For the past several years, everyone has been talking about “robo-accountants.” Artificial intelligence (AI), machine learning and automation are taking on an increasing amount of work in accounting firms. However, it’s clear that clients still value things that technology can’t provide, such as empathy, nuance, and a human touch. Accountants with these skills can be augmented by technology to do more with less. But what about the other people in your firm?
I’ve noticed that many people avoid discussing what will happen to the administrative roles as accounting firms see an uptick in automation. Rather than avoid the conversation, let’s talk about it and start creating strategies to help these valued members of our teams elevate their roles in our firms.
Traditional admin roles
Traditional administrative support roles have been becoming scarcer for years—especially since the 2008 recession. According to an analysis of Bureau of Labor Statistics by The New Republic, although the economy added more than 10 million jobs once we began recovering from the recession, women (who fill about three-quarters of all administrative support positions) lost a total of 1.6 million admin support jobs.
While automation can’t fully replace human workers, over time, automation will be able to perform more and more of the tasks that make up an administrative professional’s job. Many of the tasks that used to be handled by the admin team have already been partially or fully automated, such as:
Processing and assembling tax returns and financial statements
Checking on e-file acceptance status
Sending quarterly estimate reminders
Preparing engagement letters and other client correspondence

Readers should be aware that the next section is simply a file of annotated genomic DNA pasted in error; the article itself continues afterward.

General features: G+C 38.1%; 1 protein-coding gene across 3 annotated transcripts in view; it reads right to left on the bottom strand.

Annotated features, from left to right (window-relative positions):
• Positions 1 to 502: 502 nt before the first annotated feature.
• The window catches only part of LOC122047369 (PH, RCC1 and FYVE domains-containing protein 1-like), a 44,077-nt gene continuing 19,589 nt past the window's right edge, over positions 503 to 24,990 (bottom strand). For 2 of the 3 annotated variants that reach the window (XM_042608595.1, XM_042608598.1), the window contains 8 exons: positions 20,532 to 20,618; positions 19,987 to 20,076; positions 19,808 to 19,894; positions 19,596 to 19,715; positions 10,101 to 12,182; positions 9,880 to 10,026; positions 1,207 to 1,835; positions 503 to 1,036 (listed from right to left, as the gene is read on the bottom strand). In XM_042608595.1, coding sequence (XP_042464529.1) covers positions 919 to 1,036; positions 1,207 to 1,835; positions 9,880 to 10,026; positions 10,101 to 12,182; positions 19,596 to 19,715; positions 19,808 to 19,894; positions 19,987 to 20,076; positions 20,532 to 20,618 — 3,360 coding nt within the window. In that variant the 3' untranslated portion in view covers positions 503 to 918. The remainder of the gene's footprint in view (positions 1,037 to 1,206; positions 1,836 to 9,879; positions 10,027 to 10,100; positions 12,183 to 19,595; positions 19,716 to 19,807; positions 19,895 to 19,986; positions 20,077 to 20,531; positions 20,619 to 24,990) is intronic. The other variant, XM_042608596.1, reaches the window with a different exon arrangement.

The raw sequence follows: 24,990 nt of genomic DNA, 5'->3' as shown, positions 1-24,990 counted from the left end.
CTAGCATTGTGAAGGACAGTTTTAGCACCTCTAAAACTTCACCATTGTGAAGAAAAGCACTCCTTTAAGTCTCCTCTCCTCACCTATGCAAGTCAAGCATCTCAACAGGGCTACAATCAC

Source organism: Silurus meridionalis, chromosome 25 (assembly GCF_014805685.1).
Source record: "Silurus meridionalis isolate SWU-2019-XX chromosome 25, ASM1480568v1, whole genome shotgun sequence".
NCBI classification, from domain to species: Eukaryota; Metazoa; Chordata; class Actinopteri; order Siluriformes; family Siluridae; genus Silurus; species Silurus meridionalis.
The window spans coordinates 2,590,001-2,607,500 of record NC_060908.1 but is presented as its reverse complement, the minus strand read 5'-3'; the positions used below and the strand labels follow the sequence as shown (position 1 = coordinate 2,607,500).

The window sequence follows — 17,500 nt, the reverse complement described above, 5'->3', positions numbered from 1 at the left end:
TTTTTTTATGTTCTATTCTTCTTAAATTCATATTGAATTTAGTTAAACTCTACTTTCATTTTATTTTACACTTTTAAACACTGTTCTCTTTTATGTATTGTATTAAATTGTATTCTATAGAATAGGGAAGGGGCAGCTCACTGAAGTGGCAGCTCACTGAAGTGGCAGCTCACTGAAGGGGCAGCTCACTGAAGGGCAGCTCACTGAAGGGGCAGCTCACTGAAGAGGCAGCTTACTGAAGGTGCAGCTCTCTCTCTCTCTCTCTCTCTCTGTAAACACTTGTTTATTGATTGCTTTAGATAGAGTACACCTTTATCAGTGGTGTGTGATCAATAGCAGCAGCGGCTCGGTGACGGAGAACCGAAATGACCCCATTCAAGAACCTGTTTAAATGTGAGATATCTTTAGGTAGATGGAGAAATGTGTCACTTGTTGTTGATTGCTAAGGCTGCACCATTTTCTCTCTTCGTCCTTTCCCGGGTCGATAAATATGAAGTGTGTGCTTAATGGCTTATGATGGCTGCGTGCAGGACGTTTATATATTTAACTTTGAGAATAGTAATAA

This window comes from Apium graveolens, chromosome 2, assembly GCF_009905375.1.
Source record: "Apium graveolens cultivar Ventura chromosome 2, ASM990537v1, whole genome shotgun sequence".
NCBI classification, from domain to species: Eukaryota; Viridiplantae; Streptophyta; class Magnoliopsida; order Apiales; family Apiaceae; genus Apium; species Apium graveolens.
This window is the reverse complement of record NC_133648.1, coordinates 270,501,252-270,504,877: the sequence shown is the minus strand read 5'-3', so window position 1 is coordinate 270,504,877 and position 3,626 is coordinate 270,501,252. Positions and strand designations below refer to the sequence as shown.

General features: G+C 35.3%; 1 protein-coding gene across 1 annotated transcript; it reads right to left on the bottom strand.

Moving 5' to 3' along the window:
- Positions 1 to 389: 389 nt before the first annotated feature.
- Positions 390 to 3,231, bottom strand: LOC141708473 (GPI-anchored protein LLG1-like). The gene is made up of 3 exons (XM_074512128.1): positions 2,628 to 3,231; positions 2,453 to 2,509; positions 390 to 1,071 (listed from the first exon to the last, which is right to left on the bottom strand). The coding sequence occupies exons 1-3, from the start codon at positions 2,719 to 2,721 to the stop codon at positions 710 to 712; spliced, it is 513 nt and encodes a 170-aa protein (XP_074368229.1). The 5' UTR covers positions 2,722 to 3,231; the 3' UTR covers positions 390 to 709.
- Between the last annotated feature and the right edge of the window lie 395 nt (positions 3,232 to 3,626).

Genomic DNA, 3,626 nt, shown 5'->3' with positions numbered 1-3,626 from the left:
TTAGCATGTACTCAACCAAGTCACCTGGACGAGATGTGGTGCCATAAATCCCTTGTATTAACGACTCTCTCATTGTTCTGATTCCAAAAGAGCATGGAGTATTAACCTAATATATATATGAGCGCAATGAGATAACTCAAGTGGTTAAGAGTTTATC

Mailing invoices and tax organizers
Scheduling appointments for partners and other professionals
Maintaining project tracking spreadsheets
Organizing and maintaining client files
Preparing reports and sending them to partners and managers
Admins who have been able to keep their jobs are often asked to do more, and while that may serve the firm in the short term, it doesn’t elevate the role or deploy their skills in a way that leverages their thinking capabilities.
The new admin role
Automating routine tasks doesn’t have to make the admin role redundant. Instead of letting automation happen to them, train them to take on more of a paraprofessional position.
For example, we recently worked with a firm to create a sample job description for the new admin role. Some of the essential skills, duties and responsibilities we identified during the process include:
Effectively interfacing with clients, personnel and service providers
Spearheading and updating workflow processes, including identifying processes that can be automated
Collaborating with engagement team members to create and automate audited financial statements, documents, analyses and audit reports
In the firms of yesterday, admin professionals had little, if any, client contact. But as firms’ hierarchical structure changes from a pyramid to a diamond, admins and other employees at all levels need to be comfortable with client interaction. This adds value for the firm and its clients.
If you have valuable admin team members in your firm, don’t avoid progress to prevent making their roles obsolete. Instead, consider their skill sets and identify gaps in your firm that could use those skills.
The resolution will vary from firm to firm, but we’re responsible for developing a strategic plan to elevate these roles and deploy people’s skills in ways that leverage their thinking and feeling capabilities. That’s something technology can’t automate.
So what does your admin team of the future look like? Take the time to identify their skill sets in a way that gives your admin team more responsibility and brings more value to your team, and you’ll realize we’ll all have more opportunities to do some pretty incredible things.
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As Shareholder and Consultant for Boomer Consulting, Inc., Arianna Campbell helps accounting firms challenge the status quo by leading process improvement initiatives that result in increased profitability and client satisfaction. She also facilitates the development and cultivation of future firm leaders in The P3 Leadership Academy™ Academy. Internally, she blends concepts from Lean Six Sigma and leadership development to drive innovation and continuous improvement within the company. Arianna also enjoys the opportunity to share knowledge through regular contributions to the Boomer Bulletin and other industry-wide publications, as well as public speaking at industry conferences.